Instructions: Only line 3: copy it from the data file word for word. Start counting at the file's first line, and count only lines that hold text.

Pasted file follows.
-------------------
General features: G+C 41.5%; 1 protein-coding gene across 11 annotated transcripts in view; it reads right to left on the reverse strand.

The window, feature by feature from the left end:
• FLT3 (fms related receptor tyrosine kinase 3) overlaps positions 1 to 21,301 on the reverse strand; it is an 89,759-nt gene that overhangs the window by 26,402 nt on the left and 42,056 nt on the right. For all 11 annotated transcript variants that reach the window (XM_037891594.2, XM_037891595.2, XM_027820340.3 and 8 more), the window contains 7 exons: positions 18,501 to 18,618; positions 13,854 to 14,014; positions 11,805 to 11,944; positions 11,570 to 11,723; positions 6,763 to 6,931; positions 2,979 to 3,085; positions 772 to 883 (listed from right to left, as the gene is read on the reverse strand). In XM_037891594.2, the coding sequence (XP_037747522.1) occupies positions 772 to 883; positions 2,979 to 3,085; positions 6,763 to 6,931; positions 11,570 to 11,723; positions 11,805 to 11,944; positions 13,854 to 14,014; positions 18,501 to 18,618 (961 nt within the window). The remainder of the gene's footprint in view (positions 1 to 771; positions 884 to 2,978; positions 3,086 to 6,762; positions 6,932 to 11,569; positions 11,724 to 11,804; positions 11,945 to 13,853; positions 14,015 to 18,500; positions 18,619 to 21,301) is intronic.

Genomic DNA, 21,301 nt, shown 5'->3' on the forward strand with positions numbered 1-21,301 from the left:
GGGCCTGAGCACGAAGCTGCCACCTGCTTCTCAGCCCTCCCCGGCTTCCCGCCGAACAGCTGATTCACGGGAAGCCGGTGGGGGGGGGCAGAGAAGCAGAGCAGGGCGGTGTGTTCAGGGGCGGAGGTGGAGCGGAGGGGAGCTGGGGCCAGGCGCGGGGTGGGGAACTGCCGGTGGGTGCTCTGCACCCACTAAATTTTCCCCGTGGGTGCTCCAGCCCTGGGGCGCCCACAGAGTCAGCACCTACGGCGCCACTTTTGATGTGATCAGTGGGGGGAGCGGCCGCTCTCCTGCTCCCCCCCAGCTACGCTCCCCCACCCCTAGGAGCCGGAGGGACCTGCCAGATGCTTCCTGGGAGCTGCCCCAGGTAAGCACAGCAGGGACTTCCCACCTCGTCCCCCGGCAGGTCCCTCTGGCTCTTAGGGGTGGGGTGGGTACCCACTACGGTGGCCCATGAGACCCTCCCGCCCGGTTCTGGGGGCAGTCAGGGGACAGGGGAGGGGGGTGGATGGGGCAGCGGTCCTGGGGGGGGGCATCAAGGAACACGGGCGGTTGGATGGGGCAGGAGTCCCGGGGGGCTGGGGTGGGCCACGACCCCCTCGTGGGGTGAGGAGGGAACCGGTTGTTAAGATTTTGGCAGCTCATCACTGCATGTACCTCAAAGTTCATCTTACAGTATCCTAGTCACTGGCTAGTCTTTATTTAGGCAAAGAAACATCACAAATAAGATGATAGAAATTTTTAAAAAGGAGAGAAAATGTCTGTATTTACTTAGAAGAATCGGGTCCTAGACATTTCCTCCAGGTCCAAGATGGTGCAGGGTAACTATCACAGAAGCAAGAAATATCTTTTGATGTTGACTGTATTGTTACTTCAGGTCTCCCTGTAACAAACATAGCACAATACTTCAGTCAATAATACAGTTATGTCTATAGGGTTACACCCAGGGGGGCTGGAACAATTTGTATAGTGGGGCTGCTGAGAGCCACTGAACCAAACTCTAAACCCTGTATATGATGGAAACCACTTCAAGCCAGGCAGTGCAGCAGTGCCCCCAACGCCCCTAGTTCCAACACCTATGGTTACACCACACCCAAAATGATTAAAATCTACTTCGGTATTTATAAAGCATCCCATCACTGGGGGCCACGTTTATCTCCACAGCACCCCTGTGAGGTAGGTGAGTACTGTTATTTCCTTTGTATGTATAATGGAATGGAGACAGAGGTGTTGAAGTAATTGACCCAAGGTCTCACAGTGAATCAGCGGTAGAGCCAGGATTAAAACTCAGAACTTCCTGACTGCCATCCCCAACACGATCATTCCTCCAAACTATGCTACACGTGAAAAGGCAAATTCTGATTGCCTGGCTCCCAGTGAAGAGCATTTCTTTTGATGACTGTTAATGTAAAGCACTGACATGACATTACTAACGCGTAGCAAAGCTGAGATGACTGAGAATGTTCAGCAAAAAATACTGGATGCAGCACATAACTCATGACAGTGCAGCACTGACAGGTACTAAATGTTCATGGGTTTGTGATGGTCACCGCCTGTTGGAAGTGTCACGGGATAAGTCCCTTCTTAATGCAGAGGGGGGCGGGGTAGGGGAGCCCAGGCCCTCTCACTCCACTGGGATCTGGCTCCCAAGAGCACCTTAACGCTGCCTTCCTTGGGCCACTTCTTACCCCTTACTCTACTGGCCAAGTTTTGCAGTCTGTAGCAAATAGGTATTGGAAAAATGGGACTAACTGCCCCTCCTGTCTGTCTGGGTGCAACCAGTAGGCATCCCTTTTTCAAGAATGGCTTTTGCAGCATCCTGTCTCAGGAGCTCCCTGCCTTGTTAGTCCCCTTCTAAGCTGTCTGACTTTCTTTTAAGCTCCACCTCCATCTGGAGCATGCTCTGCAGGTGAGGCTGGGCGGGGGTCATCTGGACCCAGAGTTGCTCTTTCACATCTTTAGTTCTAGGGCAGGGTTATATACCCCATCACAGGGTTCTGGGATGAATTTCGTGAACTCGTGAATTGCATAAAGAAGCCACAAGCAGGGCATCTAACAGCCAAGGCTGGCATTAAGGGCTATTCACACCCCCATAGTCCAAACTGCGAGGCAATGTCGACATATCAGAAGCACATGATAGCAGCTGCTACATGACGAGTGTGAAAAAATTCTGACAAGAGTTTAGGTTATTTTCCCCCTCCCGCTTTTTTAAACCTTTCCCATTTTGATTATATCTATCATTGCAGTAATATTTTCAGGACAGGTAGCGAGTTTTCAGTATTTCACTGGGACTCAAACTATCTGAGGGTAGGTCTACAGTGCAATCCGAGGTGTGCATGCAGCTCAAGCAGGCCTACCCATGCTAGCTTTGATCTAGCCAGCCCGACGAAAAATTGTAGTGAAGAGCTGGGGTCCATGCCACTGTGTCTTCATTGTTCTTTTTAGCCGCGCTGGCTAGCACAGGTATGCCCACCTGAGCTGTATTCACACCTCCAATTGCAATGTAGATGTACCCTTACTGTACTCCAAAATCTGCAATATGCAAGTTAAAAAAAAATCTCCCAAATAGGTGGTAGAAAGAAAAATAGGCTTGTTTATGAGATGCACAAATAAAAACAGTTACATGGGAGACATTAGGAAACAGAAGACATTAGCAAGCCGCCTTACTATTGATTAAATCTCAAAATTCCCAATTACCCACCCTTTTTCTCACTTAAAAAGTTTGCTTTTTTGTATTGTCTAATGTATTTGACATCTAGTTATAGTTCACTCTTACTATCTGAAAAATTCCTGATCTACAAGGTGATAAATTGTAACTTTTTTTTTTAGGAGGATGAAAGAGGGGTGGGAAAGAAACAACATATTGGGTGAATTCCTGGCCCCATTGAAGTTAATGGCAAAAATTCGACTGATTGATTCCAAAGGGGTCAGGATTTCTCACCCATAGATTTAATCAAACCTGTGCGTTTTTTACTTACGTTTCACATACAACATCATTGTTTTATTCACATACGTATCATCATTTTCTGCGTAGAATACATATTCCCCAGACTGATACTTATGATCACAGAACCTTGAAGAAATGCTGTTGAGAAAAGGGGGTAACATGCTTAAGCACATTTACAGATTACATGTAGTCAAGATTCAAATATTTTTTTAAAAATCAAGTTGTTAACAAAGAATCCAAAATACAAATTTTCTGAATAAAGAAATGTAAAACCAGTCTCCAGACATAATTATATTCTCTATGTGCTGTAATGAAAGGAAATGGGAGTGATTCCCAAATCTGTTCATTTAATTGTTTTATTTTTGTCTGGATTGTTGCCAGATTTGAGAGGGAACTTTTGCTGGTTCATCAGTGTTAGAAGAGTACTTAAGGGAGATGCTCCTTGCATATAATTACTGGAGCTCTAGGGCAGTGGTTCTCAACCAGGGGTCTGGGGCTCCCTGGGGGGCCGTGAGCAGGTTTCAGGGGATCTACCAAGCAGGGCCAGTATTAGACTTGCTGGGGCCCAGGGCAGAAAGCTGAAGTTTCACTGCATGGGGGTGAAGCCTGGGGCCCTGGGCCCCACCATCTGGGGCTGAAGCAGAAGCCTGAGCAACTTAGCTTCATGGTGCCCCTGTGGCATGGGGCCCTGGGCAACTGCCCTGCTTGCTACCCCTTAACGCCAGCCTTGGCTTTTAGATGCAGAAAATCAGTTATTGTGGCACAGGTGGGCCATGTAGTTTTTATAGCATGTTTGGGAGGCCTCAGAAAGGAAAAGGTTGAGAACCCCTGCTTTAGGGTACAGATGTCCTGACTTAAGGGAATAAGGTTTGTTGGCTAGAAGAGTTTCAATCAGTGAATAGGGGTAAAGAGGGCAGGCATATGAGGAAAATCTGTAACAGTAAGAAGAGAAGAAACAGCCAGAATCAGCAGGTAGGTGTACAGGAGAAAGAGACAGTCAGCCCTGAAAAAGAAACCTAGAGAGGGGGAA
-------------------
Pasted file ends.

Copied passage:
• FLT3 (fms related receptor tyrosine kinase 3) overlaps positions 1 to 21,301 on the reverse strand; it is an 89,759-nt gene that overhangs the window by 26,402 nt on the left and 42,056 nt on the right. For all 11 annotated transcript variants that reach the window (XM_037891594.2, XM_037891595.2, XM_027820340.3 and 8 more), the window contains 7 exons: positions 18,501 to 18,618; positions 13,854 to 14,014; positions 11,805 to 11,944; positions 11,570 to 11,723; positions 6,763 to 6,931; positions 2,979 to 3,085; positions 772 to 883 (listed from right to left, as the gene is read on the reverse strand). In XM_037891594.2, the coding sequence (XP_037747522.1) occupies positions 772 to 883; positions 2,979 to 3,085; positions 6,763 to 6,931; positions 11,570 to 11,723; positions 11,805 to 11,944; positions 13,854 to 14,014; positions 18,501 to 18,618 (961 nt within the window). The remainder of the gene's footprint in view (positions 1 to 771; positions 884 to 2,978; positions 3,086 to 6,762; positions 6,932 to 11,569; positions 11,724 to 11,804; positions 11,945 to 13,853; positions 14,015 to 18,500; positions 18,619 to 21,301) is intronic.